Note again that both of the Optilux™ inks are very low in viscosity (very runny to some when compared to a typical plastisol ink) and may drip through the screen mesh if the ink is left in the image area between prints or from the corners of the screen if the screen is not taped properly. The image area (the open part of the screen) should be relatively clean of reflective ink after completing the print stroke.
Optilux™ 507 was formulated to give better opacity and a different look than Optilux™ 505 when doing, in particular, one color prints. The Optilux™ 507 has enhanced opacity because it also contains a very small metallic flake which helps with opacity. Properly printed and cured, Optilux™ 507 will be more opaque and will appear more like a silver shimmer type ink under normal lighting conditions, but will reflect very well when exposed to a focused beam of light, such as that from a flashlight or car headlights.
The printing procedures for the Optilux™ 507 are much the same as with the Optilux™ 505, but a more open mesh should be used.
The recommended screen mesh when printing Optilux™ 507 is a 110 t/in (43 t/cm) monofilament mesh. The reason for using a little more open mesh with this product is to obtain more opacity and to allow the ink to pass through the screen mesh properly because of the small metallic flakes that are also in this ink. When trying a finer mesh, it is not recommended to go higher than a 156 t/in (62 t/cm) for printing the Optilux™ 507 and this should be tested first to make sure it meets your needs in terms of opacity and reflectivity.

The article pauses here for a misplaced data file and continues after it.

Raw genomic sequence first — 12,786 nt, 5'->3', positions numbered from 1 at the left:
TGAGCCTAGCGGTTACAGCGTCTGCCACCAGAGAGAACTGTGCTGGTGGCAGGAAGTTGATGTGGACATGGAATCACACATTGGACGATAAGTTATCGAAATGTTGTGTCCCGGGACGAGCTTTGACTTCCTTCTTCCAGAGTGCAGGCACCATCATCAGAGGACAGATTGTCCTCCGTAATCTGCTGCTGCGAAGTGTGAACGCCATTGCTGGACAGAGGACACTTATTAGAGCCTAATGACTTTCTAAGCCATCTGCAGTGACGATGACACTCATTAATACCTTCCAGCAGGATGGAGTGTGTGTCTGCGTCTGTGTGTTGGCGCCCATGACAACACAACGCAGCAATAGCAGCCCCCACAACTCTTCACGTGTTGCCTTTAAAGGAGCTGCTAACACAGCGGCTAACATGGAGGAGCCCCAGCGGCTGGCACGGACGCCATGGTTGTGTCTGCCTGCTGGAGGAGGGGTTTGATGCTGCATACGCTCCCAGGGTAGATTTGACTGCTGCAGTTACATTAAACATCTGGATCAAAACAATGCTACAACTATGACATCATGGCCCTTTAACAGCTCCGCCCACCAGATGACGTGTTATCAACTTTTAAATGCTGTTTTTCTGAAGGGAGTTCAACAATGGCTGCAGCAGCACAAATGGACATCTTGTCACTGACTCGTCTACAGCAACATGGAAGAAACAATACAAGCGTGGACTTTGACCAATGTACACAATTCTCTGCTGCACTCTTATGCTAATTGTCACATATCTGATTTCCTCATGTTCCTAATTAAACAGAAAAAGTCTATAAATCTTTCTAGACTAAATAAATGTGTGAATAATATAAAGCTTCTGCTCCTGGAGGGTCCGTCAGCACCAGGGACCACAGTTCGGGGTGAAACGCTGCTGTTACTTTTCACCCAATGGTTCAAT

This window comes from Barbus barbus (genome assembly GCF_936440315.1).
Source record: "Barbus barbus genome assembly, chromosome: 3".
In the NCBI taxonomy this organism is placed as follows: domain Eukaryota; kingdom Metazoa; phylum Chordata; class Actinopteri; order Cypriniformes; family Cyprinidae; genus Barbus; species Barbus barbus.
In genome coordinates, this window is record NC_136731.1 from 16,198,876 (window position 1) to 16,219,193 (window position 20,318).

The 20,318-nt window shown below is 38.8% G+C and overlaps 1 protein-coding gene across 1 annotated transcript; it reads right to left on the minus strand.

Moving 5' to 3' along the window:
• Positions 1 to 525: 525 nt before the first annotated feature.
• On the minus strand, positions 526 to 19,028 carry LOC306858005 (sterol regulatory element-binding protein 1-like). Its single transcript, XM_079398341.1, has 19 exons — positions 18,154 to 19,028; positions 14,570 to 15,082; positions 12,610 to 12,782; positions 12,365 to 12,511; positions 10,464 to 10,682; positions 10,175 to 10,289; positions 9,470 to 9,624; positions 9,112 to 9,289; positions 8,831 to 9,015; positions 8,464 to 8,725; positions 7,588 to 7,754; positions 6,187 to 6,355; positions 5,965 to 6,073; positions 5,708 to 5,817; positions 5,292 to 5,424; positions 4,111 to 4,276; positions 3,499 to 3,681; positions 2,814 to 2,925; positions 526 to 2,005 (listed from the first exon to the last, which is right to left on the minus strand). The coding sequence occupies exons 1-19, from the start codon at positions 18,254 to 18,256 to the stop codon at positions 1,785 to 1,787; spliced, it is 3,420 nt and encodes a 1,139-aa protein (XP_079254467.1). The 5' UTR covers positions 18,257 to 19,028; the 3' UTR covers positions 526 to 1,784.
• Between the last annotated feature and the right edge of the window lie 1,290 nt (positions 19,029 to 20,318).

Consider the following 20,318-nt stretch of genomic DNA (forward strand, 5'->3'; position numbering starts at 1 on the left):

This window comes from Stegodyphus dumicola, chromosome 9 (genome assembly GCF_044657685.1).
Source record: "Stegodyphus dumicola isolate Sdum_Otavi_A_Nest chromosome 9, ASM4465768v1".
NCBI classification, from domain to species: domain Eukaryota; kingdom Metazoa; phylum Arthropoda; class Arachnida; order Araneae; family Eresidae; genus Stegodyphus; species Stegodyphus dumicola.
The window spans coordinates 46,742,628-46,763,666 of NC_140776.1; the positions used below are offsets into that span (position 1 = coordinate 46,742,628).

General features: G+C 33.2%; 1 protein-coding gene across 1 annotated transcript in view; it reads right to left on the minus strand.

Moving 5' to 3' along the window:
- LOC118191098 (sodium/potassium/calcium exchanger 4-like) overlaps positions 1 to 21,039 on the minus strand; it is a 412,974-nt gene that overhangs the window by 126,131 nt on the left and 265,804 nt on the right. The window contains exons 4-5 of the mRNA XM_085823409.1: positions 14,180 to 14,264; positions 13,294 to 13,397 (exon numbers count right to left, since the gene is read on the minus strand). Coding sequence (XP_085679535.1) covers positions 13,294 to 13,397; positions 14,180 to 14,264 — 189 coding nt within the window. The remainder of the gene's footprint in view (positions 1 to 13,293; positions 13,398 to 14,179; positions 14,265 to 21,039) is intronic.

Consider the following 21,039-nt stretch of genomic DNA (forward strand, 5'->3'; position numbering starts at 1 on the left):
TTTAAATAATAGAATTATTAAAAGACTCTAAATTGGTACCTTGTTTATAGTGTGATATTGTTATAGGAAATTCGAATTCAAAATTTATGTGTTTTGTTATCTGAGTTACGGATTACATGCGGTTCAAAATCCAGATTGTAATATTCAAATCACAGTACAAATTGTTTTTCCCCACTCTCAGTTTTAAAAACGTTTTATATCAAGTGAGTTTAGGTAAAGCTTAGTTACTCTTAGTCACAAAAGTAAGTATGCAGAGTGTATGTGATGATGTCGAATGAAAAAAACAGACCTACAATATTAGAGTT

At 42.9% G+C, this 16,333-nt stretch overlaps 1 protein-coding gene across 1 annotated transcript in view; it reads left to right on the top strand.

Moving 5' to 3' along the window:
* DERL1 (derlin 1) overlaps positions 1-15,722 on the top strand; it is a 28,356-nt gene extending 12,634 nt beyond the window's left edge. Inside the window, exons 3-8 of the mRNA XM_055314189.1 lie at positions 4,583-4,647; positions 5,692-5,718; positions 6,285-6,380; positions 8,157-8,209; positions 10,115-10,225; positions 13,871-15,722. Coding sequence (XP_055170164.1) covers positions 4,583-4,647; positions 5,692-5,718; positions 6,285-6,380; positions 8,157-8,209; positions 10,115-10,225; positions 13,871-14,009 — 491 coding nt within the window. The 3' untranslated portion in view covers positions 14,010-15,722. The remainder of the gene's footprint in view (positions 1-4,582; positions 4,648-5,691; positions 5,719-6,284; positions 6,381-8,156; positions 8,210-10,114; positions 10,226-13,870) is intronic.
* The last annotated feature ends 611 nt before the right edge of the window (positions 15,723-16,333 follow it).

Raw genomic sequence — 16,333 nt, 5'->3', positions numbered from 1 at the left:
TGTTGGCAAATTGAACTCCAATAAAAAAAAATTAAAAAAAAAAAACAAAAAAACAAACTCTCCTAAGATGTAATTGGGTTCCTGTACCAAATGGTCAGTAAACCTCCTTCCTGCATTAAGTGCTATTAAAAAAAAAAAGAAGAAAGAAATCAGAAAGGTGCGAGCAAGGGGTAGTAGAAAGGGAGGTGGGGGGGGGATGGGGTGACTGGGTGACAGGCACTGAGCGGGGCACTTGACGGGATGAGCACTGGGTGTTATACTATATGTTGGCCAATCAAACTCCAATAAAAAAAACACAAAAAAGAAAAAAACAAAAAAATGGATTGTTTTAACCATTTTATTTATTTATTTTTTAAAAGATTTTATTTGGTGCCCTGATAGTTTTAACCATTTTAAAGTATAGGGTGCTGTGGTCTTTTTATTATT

The other printing parameters, excluding the difference in the screen mesh used, are the same as when printing the Optilux™ 505. The printer should also not need to use another pass or print stroke when using the Optilux™ 507.
When using either of the Optilux™ products for the first time, it is important that a few test prints are done in order to develop the best technique for one’s particular equipment and printing skills. If printing a multi-color job, the Optilux™ products should be printed last in the design of flashed cured if printed earlier in the design (really best if printed last in most cases).
Both of the Optilux™ products require the use of Optilux™ Coupler 100. The reason for this is that the coupler helps the ink hold onto the reflective bead that is in the ink and this means the Optilux™ products will have good wash durability when properly dosed with coupler, printed and cured. Mix the Optilux™ Coupler 100 thoroughly into the ink before use. The recommended usage is:
By weight: 1 Gram of Optilux™ Coupler 100 to 20 Grams of Optilux™ 505 or 507 ink.
Pot life of the mixed ink is approximately 8 to 12 hours. Do not mix more ink than is needed for the job. Any mixed ink (coupler and ink) not used within 12 hours should not be used again.
The Optilux™ direct print products require a 325° (163° C) cure (entire ink film) and the time in dryer will vary with the type of dryer used. As always, wash tests should be performed to help insure proper application of these products. For best long term wash durability of the printed fabric, machine wash the finished product in cold water, delicate cycle and wash inside out. Do not use bleach or extremely harsh detergents. It is recommended that the garments are line dried or hanged to dry.
The Optilux™ products, 505 or 507, can be used in assorted ways to help produced some new looks which can also help with nighttime visibility or to create unique hidden designs which really only show up when hit with a directed beam of light. Experiment, run some trial prints and by all means use your creativity to see what you can come up with.